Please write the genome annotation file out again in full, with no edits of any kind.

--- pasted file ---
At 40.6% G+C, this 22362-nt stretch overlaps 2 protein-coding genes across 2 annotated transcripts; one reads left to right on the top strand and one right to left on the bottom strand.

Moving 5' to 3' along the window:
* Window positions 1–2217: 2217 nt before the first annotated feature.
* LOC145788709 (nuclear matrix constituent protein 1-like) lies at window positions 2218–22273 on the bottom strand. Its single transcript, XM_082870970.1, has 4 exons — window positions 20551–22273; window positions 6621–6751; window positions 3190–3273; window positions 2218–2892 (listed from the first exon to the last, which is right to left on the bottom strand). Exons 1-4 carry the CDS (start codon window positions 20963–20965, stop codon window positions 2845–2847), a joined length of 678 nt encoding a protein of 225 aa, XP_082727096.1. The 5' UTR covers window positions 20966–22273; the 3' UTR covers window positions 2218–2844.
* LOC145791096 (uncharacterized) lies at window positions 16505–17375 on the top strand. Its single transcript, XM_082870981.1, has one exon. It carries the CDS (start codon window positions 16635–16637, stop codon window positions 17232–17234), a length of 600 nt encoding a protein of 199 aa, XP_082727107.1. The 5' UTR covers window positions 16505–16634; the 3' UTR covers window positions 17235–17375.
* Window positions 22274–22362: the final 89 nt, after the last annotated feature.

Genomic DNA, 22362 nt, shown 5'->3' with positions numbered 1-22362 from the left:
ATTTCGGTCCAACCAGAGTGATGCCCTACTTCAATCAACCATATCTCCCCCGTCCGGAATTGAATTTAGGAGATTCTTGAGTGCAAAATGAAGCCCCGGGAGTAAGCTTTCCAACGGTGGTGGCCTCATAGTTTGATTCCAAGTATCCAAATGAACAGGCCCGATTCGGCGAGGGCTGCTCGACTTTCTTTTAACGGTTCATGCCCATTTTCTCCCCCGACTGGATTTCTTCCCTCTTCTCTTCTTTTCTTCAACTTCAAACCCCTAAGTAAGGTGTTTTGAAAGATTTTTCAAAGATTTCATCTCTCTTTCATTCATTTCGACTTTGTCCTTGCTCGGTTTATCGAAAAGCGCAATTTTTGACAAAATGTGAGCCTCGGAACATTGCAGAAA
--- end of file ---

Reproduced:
At 40.6% G+C, this 22362-nt stretch overlaps 2 protein-coding genes across 2 annotated transcripts; one reads left to right on the top strand and one right to left on the bottom strand.

Moving 5' to 3' along the window:
* Window positions 1–2217: 2217 nt before the first annotated feature.
* LOC145788709 (nuclear matrix constituent protein 1-like) lies at window positions 2218–22273 on the bottom strand. Its single transcript, XM_082870970.1, has 4 exons — window positions 20551–22273; window positions 6621–6751; window positions 3190–3273; window positions 2218–2892 (listed from the first exon to the last, which is right to left on the bottom strand). Exons 1-4 carry the CDS (start codon window positions 20963–20965, stop codon window positions 2845–2847), a joined length of 678 nt encoding a protein of 225 aa, XP_082727096.1. The 5' UTR covers window positions 20966–22273; the 3' UTR covers window positions 2218–2844.
* LOC145791096 (uncharacterized) lies at window positions 16505–17375 on the top strand. Its single transcript, XM_082870981.1, has one exon. It carries the CDS (start codon window positions 16635–16637, stop codon window positions 17232–17234), a length of 600 nt encoding a protein of 199 aa, XP_082727107.1. The 5' UTR covers window positions 16505–16634; the 3' UTR covers window positions 17235–17375.
* Window positions 22274–22362: the final 89 nt, after the last annotated feature.

Genomic DNA, 22362 nt, shown 5'->3' with positions numbered 1-22362 from the left:
ATTTCGGTCCAACCAGAGTGATGCCCTACTTCAATCAACCATATCTCCCCCGTCCGGAATTGAATTTAGGAGATTCTTGAGTGCAAAATGAAGCCCCGGGAGTAAGCTTTCCAACGGTGGTGGCCTCATAGTTTGATTCCAAGTATCCAAATGAACAGGCCCGATTCGGCGAGGGCTGCTCGACTTTCTTTTAACGGTTCATGCCCATTTTCTCCCCCGACTGGATTTCTTCCCTCTTCTCTTCTTTTCTTCAACTTCAAACCCCTAAGTAAGGTGTTTTGAAAGATTTTTCAAAGATTTCATCTCTCTTTCATTCATTTCGACTTTGTCCTTGCTCGGTTTATCGAAAAGCGCAATTTTTGACAAAATGTGAGCCTCGGAACATTGCAGAAA